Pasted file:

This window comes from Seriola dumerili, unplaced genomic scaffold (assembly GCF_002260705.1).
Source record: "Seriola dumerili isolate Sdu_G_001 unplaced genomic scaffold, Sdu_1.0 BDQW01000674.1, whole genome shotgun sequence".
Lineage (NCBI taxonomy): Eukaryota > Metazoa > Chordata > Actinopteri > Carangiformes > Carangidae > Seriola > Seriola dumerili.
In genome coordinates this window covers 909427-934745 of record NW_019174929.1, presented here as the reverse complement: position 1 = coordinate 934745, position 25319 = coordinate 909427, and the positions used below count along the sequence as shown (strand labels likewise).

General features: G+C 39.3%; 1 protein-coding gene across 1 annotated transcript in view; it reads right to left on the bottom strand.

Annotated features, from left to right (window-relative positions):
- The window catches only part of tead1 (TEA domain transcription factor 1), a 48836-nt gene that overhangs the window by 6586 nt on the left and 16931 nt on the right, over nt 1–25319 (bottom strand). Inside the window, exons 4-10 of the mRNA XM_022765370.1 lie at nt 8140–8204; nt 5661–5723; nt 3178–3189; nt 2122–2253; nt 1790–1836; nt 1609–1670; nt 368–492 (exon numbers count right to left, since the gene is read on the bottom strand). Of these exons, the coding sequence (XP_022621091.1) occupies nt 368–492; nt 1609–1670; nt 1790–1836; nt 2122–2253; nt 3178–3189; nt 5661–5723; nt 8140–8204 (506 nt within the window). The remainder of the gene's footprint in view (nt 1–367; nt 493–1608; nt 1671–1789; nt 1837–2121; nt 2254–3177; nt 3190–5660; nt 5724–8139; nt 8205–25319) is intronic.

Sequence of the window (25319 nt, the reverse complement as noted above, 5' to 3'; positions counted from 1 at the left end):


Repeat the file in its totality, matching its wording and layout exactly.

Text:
This window comes from Seriola dumerili, unplaced genomic scaffold (assembly GCF_002260705.1).
Source record: "Seriola dumerili isolate Sdu_G_001 unplaced genomic scaffold, Sdu_1.0 BDQW01000674.1, whole genome shotgun sequence".
Lineage (NCBI taxonomy): Eukaryota > Metazoa > Chordata > Actinopteri > Carangiformes > Carangidae > Seriola > Seriola dumerili.
In genome coordinates this window covers 909427-934745 of record NW_019174929.1, presented here as the reverse complement: position 1 = coordinate 934745, position 25319 = coordinate 909427, and the positions used below count along the sequence as shown (strand labels likewise).

General features: G+C 39.3%; 1 protein-coding gene across 1 annotated transcript in view; it reads right to left on the bottom strand.

Annotated features, from left to right (window-relative positions):
- The window catches only part of tead1 (TEA domain transcription factor 1), a 48836-nt gene that overhangs the window by 6586 nt on the left and 16931 nt on the right, over nt 1–25319 (bottom strand). Inside the window, exons 4-10 of the mRNA XM_022765370.1 lie at nt 8140–8204; nt 5661–5723; nt 3178–3189; nt 2122–2253; nt 1790–1836; nt 1609–1670; nt 368–492 (exon numbers count right to left, since the gene is read on the bottom strand). Of these exons, the coding sequence (XP_022621091.1) occupies nt 368–492; nt 1609–1670; nt 1790–1836; nt 2122–2253; nt 3178–3189; nt 5661–5723; nt 8140–8204 (506 nt within the window). The remainder of the gene's footprint in view (nt 1–367; nt 493–1608; nt 1671–1789; nt 1837–2121; nt 2254–3177; nt 3190–5660; nt 5724–8139; nt 8205–25319) is intronic.

Sequence of the window (25319 nt, the reverse complement as noted above, 5' to 3'; positions counted from 1 at the left end):